St Pancras Intelligencer no. 33
Your humble blogger is taking a rest from Newsroom duties for a couple of weeks while he heads off on vacation, so there will be no St Pancras Intelligencer next Friday, nor the next. So make the most of this week's select gathering of news about news, and look out for plenty more from the Newsroom blog on our return.
GDELT comparison of 'conflict events' in Germany 7/8/2009 â€“ 9/6/2009 (green left of black line) and 9/6/2009 â€“ 11/5/2009 (green right of black line) compared with Egypt (red) - see http://blog.gdeltproject.org/towards-psychohistory-uncovering-the-patterns-of-world-history-with-google-bigquery/
Can computers replace historians?: Rory Cellan-Jones at BBC News notes the work of the GDELT project ('a global database of society'), which has collected has collected media reports of events from sources in more than 100 languages covering a period of 35 years. It is using the data to draw out the pattern of world events with the sort of analysis that would have taken historians years to compile in the traditional manner. News looks like it is the first draft of history after all.
'Daily Mail' solves Internet paradox: Michael Wolff at USA Today looks admiringly on how the Daily Mail created the separate beast of Mail Online and created the world's 'most-trafficked' English-language newspaper website.
Open journalism also means opening up your data, so others can use and improve it: Gigaom's Mathew Ingram (never a week goes by but we don't find ourselves recommending his writings) calls for journalists to free up their data - because it's good for journalism.
How the news upstarts covered ISIS: DigiDay examines how news' new kids on the block, including Vice, BuzzFeed, Mashable, International Business Times and Vocativ have been beating newspapers at their traditional game when it comes to coverage of the rise of ISIS.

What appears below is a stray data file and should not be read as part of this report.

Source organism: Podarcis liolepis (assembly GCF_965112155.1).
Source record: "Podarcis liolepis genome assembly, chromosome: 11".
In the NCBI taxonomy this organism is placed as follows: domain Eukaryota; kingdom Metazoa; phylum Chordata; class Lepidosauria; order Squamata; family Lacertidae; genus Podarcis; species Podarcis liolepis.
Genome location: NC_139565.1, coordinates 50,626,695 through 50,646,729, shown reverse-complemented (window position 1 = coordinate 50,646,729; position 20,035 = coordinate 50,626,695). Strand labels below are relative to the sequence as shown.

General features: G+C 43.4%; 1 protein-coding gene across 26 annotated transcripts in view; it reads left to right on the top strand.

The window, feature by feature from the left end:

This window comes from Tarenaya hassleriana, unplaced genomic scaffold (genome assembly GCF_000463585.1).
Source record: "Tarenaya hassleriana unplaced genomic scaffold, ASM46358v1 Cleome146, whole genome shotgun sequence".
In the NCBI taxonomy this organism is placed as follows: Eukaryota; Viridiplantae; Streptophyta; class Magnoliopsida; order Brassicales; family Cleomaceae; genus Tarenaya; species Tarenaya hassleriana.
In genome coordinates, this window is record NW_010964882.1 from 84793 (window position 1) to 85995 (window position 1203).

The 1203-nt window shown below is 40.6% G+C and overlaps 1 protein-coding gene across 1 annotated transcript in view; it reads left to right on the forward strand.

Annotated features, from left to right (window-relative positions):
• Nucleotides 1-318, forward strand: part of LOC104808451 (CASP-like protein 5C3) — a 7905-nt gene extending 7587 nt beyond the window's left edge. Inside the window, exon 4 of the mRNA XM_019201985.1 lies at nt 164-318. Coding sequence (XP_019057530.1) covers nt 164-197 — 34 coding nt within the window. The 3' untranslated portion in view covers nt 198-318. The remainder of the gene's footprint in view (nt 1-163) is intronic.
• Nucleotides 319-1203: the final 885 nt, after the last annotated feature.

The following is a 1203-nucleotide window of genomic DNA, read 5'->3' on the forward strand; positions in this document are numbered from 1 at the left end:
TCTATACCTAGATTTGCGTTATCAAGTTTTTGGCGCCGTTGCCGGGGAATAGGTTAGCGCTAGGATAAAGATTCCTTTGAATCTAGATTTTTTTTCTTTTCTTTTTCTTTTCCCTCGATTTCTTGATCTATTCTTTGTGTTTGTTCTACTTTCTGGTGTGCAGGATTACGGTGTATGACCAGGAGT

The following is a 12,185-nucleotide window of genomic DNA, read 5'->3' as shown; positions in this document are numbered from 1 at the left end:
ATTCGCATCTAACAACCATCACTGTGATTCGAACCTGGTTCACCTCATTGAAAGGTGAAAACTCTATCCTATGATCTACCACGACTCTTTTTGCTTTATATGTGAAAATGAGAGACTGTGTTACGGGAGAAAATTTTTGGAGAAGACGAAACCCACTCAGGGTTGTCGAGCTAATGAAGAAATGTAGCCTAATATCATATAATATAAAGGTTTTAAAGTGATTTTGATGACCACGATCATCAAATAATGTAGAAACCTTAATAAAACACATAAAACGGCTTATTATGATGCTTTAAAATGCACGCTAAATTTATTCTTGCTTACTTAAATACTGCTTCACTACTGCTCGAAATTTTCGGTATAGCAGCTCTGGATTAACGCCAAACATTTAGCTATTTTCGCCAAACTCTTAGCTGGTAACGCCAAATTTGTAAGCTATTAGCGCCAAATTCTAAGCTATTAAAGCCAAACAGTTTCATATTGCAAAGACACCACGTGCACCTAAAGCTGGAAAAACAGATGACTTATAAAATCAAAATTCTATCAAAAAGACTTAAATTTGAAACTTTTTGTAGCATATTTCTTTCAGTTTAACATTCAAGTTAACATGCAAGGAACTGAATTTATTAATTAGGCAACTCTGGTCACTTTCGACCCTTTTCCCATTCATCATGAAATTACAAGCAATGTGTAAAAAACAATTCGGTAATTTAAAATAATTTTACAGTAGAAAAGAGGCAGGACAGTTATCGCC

Gun Safety, Self Defense, and Road Marches â€“ Finding an ISIS Training Camp: Talking of which, news coup of the week was undoubtedly Elliott Higgins' kickstarter-funded citizen journalism site, Bellingcat, which showed how to identify the location of an ISIS training camp using Google Earth and Bing Maps.
Can the UKâ€™s broadcast news providers keep doing more for less?: Former ITN chief turned journalism academic Stewart Purvis looks at the struggles broadcasters have, caught between the demans of innovation and tradition:
At the opposite ends of the scale are the traditional TV news audience, predominantly over 55 years of age, and the 16-34 audience which is converting to or adopting online news use at a startling rate, especially since the arrival of smart phones and tablets ... whereas daily average TV viewing is currently three times higher among adults aged 55-plus than among adults age 16-34, the ratio is more like five or six to one when it comes to news. In the middle is the 35-54 audience which currently has a foot in both camps but whose future allegiance to TV news cannot be taken for granted.
Vice News sparks debate on engaging younger viewers: On the same theme, The Guardian looks at how traditional broadcasters such as the BBC and Channel 4 News are aiming to attract a generation at home on YouTube and social media.
Is local TV vanity over sanity?:Media Week looks at how the plans are going for the launch of local television stations across the UK, and doesn't think that things are going too well.
New Orleans newspaper page, from www.noladna.com
Old newspapers, new value: Printmaker J.S. Makkos writes a beautifully-illustrated piece for The Atlantic about making new products out of old New Orleans newspapers, and reminds us of old controversies about the disposal of surplus newspaper archives and the dangers of keeping only the grey images of microfilm. For more, see the New Orleans Digital Newspaper Archive.
The Times' newsroom set to ring with the sounds of typewriters once more: What fun - a speaker has been introduced into The Times newsroom at London Bridge, which relays the sounds of typewriters, recalling the newsroom of old. The intention is apparently to boost energy levels and encourage journalists to meet deadlines as the sounds of the typewriters rises to a crescendo. Ian Burrell at The Independent looks on, with not a little bemusement.